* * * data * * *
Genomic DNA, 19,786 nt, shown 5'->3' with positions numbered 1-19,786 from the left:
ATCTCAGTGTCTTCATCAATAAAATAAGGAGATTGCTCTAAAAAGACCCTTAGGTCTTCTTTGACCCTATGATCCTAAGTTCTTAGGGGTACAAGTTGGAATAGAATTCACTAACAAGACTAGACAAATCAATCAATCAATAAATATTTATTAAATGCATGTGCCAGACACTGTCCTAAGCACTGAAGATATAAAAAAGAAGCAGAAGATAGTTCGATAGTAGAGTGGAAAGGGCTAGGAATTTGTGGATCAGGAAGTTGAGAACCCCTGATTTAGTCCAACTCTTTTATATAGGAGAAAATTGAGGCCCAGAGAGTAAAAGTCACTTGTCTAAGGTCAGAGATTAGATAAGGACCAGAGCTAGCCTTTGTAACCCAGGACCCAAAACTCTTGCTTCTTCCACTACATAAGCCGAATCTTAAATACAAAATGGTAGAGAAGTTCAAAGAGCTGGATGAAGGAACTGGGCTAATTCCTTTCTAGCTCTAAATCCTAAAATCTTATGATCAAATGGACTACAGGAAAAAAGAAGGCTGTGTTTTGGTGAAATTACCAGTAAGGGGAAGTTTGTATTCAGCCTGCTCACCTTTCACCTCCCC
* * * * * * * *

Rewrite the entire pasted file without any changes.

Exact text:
Genomic DNA, 19,786 nt, shown 5'->3' with positions numbered 1-19,786 from the left:
ATCTCAGTGTCTTCATCAATAAAATAAGGAGATTGCTCTAAAAAGACCCTTAGGTCTTCTTTGACCCTATGATCCTAAGTTCTTAGGGGTACAAGTTGGAATAGAATTCACTAACAAGACTAGACAAATCAATCAATCAATAAATATTTATTAAATGCATGTGCCAGACACTGTCCTAAGCACTGAAGATATAAAAAAGAAGCAGAAGATAGTTCGATAGTAGAGTGGAAAGGGCTAGGAATTTGTGGATCAGGAAGTTGAGAACCCCTGATTTAGTCCAACTCTTTTATATAGGAGAAAATTGAGGCCCAGAGAGTAAAAGTCACTTGTCTAAGGTCAGAGATTAGATAAGGACCAGAGCTAGCCTTTGTAACCCAGGACCCAAAACTCTTGCTTCTTCCACTACATAAGCCGAATCTTAAATACAAAATGGTAGAGAAGTTCAAAGAGCTGGATGAAGGAACTGGGCTAATTCCTTTCTAGCTCTAAATCCTAAAATCTTATGATCAAATGGACTACAGGAAAAAAGAAGGCTGTGTTTTGGTGAAATTACCAGTAAGGGGAAGTTTGTATTCAGCCTGCTCACCTTTCACCTCCCC